Rising tensions between America's Cup defenders Team New Zealand and Challenger of Record Luna Rossa seem to have cooled following a protocol announcement on Tuesday.

As reported by the Herald, the two camps weren't exactly seeing eye-to-eye over a few issues for the 2021 America's Cup event, however, a meeting in Auckland last week should put those differences to bed.

The teams have reached "an agreement to resolve a series of issues in the best interest of the event" a statement said today.

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Team New Zealand and Patrizio Bertelli, CEO of the Prada Group and Chairman of the Challenger of Record, mutually agreed on a settlement to the America's Cup Arbitration case filed on February 12 regarding the dispute on the validity of late entries.

Up to three of the six challengers for the 2021 America's Cup in Auckland were the target of legal action heard by the Cup's arbitration panel. The Herald previously reported the case involved late payments by up to three teams — certainly the Dutch challenge, possibly that of Malta and even the American Stars & Stripes syndicate.

The change means teams that filed late entries, have been given the chance to pay the US1m late fee in two instalments.

Instead of US$1m needed to be paid in one go, it can be paid over two instalments - NZ$250,000 by April 1 and $750,000 by October 1.

"The settlement therefore clears the way for the Defender and Challenger of Record to continue to work progressively on planning the 36th America's Cup presented by Prada as well as all associated events between now and the end of the event in March 2021," a statement read.

"It is no secret there have been some outstanding issues that needed to be resolved, but the fact that Mr. Bertelli took the time to personally come down to Auckland is testament of the mutual respect between us, which bodes well for the event in general," Team New Zealand CEO Grant Dalton said.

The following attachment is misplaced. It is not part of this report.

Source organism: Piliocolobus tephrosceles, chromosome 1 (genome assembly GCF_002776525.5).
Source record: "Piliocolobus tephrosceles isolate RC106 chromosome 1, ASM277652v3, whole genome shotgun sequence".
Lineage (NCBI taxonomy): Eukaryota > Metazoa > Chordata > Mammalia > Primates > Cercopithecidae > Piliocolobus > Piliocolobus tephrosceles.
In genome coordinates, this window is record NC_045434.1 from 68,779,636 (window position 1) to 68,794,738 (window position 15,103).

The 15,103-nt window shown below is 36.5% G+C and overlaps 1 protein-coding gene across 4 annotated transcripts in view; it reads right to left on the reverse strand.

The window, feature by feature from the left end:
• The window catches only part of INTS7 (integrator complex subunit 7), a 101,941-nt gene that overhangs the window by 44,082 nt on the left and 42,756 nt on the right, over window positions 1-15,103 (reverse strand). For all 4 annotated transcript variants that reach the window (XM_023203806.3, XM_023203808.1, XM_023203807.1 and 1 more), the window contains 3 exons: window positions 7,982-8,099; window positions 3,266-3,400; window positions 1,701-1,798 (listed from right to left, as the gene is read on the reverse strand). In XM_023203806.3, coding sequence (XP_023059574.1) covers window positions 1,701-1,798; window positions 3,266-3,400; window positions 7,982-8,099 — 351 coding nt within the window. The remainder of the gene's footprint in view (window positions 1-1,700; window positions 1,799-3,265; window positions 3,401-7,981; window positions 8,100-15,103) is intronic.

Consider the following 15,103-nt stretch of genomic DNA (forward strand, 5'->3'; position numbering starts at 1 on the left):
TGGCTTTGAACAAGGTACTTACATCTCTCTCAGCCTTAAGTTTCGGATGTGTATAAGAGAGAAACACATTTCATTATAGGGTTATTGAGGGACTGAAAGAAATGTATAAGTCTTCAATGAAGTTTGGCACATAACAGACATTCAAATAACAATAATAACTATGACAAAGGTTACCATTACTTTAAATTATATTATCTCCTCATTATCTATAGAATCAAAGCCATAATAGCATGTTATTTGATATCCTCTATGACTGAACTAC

"The path is therefore now clear for the late entries to continue building their respective campaigns to try to participate and the Defender and Challenger of Record will give whatever support they can."

The Herald stated last year that the announcement of the Dutch challenge may be the first real test of the relationship between Team New Zealand and Prada.


"While the defender has an obvious motivation for allowing another challenger entry, Prada (and other challengers, come to that) has an equally obvious incentive to decline. Why would a competitor spending mega-bucks on an America's Cup challenge open the door for someone who could potentially beat them to challenge the defender?"

At that time, only the Dutch challenge seemed in question – but if the case in point is late payment fees, perhaps spread over a period longer than foreseen in the protocol, that could take the wind from the sails of Malta and Stars & Stripes. Both syndicates were rumoured to have a job to do to raise all the money needed for the challenge when they entered ahead of the late entry deadline.

The six challengers so far are: Prada, Ineos UK, Stars & Stripes, American Magic, Malta Altus and the Dutch.